Stocks were broadly higher on Wall Street on Wednesday afternoon after the Federal Reserve signaled it could start easing its extraordinary measures to support the economy later this year.
In a statement issued at 2 p.m. Eastern time, the central bank said it could start raising its benchmark interest rate sometime next year, earlier than it does. had considered three months ago.
The Fed also said it would likely start slowing the pace of its monthly bond purchases “soon” if the economy continues to improve. He bought bonds to help keep long-term interest rates low.
The S&P 500 was up 1.3% at 2:13 p.m. EST. It had only increased by 0.3% at the start. The other major indices also rose following the Fed’s statement. The Dow Jones Industrial Average rose 488 points, or 1.4%, to 34,405 and the Nasdaq rose 1.3%.
Gains in the S&P 500 were broad and could potentially break a four-day losing streak for the index, if they hold up. Over 90% of the stocks in the index rose. Banks and tech companies led the gains.
Small stocks have also increased. The Russell 2000 was up 1.6%.
The yield on the 10-year Treasury bill slipped to 1.30% from 1.32% just before the Fed’s statement was released. Crude oil prices rose 2.3%.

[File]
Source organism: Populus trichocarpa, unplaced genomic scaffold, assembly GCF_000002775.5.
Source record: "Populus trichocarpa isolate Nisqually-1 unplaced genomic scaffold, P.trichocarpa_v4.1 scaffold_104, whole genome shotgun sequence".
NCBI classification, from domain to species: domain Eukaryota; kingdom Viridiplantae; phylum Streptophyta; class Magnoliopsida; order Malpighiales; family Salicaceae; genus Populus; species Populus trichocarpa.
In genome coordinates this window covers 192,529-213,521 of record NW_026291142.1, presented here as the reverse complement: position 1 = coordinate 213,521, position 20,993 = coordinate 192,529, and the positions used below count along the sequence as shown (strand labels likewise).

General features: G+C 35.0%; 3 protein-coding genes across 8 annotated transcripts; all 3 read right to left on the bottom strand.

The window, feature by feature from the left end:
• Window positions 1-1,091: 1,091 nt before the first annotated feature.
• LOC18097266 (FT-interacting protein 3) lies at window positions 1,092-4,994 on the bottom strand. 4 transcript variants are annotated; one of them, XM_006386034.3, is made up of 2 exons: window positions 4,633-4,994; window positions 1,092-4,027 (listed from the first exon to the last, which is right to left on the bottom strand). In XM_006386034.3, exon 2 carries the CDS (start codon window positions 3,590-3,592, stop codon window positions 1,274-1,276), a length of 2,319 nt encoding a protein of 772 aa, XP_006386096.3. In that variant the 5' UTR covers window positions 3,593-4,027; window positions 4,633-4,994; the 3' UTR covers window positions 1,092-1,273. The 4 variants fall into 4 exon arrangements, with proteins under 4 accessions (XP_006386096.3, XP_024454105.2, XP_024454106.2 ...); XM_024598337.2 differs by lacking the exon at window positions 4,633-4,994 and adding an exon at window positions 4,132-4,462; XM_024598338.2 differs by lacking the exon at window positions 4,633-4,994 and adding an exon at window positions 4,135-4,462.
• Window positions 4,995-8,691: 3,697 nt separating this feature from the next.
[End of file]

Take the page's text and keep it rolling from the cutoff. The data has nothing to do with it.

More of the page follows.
Netflix jumped 3.7% after the streaming entertainment service acquired Roald Dahl’s works, the late British author of famous children’s books such as “Charlie and the Chocolate Factory”.
Facebook fell 3.8% and tempered gains in communications stocks after the social network told advertisers in a blog post that it underestimated web conversions by users of Apple mobile devices by about 15% as a result of changes to Apple’s operating system.
FedEx fell 8.3%, biggest drop among S&P 500 stocks, after reporting significantly higher costs even as the demand for shipping increased. A wide range of industrial and other businesses have faced higher costs due to a mix of labor and supply chain issues.
Wall Street has tried to gauge how the slowing economic recovery will affect the Fed’s decision-making process. The wider market has been agitated as this issue persists amid growing cases of COVID-19 due to the highly contagious delta variant.
Investors also worried about heavily indebted Chinese real estate developers and the damage they could cause if they default and spill over into the markets. Evergrande, one of China’s largest private sector conglomerates, said it would make a payment due on Thursday, potentially allaying some of those concerns.
European markets were mostly up and Asian markets were mixed. The markets in South Korea and Hong Kong were closed for holidays.